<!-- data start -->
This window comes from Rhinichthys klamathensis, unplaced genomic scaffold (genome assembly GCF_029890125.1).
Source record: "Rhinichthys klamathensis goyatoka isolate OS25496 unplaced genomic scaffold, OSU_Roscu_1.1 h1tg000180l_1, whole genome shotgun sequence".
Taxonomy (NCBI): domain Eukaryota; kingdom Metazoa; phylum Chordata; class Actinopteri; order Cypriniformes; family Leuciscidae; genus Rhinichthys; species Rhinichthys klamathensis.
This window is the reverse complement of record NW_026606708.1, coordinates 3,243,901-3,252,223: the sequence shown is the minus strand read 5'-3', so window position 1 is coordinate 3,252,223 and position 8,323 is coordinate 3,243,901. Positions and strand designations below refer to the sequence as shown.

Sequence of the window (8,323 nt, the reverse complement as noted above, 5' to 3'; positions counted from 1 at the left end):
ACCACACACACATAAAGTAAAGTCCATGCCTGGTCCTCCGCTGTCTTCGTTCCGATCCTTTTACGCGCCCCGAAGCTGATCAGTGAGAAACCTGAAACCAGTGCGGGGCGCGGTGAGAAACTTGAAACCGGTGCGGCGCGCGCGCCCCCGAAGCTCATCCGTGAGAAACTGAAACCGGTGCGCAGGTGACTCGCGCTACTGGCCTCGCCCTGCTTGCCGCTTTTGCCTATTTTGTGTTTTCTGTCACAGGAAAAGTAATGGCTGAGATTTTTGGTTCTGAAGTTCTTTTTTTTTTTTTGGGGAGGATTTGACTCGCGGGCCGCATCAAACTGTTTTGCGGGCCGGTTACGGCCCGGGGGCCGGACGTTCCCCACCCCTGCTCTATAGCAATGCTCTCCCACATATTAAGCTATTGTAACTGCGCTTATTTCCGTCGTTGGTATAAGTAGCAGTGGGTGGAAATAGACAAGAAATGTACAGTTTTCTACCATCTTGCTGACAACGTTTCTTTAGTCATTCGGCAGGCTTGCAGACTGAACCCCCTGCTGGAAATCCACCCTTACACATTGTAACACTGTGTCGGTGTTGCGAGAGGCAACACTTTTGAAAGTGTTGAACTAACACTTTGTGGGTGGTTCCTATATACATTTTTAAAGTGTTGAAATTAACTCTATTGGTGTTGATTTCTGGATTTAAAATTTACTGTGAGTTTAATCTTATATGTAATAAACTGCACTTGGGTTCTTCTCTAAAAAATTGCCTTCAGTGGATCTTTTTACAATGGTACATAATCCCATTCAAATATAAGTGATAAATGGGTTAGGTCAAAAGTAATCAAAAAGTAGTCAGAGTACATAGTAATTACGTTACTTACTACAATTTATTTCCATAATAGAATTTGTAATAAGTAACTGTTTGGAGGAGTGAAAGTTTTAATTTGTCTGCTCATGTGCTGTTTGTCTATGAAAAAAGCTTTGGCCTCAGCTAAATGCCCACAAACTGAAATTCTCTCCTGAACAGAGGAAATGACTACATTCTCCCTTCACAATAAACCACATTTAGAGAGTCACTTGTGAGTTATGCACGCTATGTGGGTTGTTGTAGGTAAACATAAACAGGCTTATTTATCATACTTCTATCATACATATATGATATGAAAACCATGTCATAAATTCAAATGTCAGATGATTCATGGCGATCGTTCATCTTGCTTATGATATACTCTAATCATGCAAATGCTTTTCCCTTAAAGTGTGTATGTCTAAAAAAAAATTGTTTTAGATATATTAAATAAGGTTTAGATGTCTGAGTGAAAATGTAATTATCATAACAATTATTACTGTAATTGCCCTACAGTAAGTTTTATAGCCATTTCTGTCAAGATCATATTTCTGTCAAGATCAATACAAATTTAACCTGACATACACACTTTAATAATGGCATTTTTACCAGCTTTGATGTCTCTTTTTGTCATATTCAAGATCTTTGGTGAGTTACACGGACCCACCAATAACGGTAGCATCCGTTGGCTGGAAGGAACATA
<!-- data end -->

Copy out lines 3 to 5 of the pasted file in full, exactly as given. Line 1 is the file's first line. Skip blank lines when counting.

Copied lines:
Taxonomy (NCBI): domain Eukaryota; kingdom Metazoa; phylum Chordata; class Actinopteri; order Cypriniformes; family Leuciscidae; genus Rhinichthys; species Rhinichthys klamathensis.
This window is the reverse complement of record NW_026606708.1, coordinates 3,243,901-3,252,223: the sequence shown is the minus strand read 5'-3', so window position 1 is coordinate 3,252,223 and position 8,323 is coordinate 3,243,901. Positions and strand designations below refer to the sequence as shown.

Sequence of the window (8,323 nt, the reverse complement as noted above, 5' to 3'; positions counted from 1 at the left end):